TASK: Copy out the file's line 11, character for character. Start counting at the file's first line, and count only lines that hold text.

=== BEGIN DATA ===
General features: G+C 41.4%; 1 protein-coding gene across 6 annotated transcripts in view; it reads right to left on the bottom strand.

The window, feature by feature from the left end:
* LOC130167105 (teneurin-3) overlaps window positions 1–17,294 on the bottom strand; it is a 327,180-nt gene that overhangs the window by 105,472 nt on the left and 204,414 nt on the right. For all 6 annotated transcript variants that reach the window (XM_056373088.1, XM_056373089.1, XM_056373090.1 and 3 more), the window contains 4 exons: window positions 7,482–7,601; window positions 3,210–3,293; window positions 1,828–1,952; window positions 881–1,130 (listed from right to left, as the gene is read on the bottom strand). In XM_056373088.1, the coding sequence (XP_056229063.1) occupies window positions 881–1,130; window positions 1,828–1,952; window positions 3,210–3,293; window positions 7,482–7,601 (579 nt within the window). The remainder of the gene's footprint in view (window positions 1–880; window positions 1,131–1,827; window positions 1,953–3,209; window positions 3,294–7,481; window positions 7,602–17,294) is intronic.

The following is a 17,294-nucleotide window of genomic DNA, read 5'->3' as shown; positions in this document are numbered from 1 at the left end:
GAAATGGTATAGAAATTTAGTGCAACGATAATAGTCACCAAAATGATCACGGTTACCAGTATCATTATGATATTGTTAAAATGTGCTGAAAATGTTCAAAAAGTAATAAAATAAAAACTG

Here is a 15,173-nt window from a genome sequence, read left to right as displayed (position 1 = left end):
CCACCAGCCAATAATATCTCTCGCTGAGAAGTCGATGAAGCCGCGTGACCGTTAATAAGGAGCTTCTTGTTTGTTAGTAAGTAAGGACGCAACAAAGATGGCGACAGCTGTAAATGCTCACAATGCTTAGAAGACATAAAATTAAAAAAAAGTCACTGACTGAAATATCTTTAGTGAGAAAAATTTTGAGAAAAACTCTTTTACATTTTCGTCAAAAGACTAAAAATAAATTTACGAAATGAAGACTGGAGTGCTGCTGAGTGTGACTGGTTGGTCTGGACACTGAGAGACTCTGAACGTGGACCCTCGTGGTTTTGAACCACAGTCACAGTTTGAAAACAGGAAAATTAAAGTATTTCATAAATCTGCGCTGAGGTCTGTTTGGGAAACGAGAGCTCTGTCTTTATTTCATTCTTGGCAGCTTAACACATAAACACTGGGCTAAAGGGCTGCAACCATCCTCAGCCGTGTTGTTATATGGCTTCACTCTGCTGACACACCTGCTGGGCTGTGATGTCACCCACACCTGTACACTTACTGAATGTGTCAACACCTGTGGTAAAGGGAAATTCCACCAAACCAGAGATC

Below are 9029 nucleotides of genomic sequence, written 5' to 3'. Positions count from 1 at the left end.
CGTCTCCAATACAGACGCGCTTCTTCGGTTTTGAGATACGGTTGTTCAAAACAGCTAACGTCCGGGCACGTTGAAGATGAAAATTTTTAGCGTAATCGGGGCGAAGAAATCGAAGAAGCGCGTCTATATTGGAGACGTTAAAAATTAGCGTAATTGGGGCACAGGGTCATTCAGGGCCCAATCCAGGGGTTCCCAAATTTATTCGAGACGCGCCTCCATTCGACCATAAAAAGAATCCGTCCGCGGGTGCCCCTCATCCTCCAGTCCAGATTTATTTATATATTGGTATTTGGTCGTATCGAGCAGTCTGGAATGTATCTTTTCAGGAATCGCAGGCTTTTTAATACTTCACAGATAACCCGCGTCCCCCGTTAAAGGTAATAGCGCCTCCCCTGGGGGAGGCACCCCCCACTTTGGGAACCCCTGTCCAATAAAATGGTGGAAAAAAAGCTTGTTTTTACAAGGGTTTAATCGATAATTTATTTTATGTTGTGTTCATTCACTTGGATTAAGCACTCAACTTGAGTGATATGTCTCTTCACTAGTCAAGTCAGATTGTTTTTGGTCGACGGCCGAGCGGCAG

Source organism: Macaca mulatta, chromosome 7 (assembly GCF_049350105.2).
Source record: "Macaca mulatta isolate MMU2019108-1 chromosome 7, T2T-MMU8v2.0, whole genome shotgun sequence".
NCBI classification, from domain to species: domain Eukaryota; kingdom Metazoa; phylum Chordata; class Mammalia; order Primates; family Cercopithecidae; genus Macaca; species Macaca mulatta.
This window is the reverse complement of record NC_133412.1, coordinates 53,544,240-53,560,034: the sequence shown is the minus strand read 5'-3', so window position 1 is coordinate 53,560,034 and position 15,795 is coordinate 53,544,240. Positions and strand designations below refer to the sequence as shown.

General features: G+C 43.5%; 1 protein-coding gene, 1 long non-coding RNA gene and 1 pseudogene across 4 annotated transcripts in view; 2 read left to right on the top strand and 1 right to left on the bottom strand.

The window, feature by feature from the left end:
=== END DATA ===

Source record: "Macaca mulatta isolate MMU2019108-1 chromosome 7, T2T-MMU8v2.0, whole genome shotgun sequence".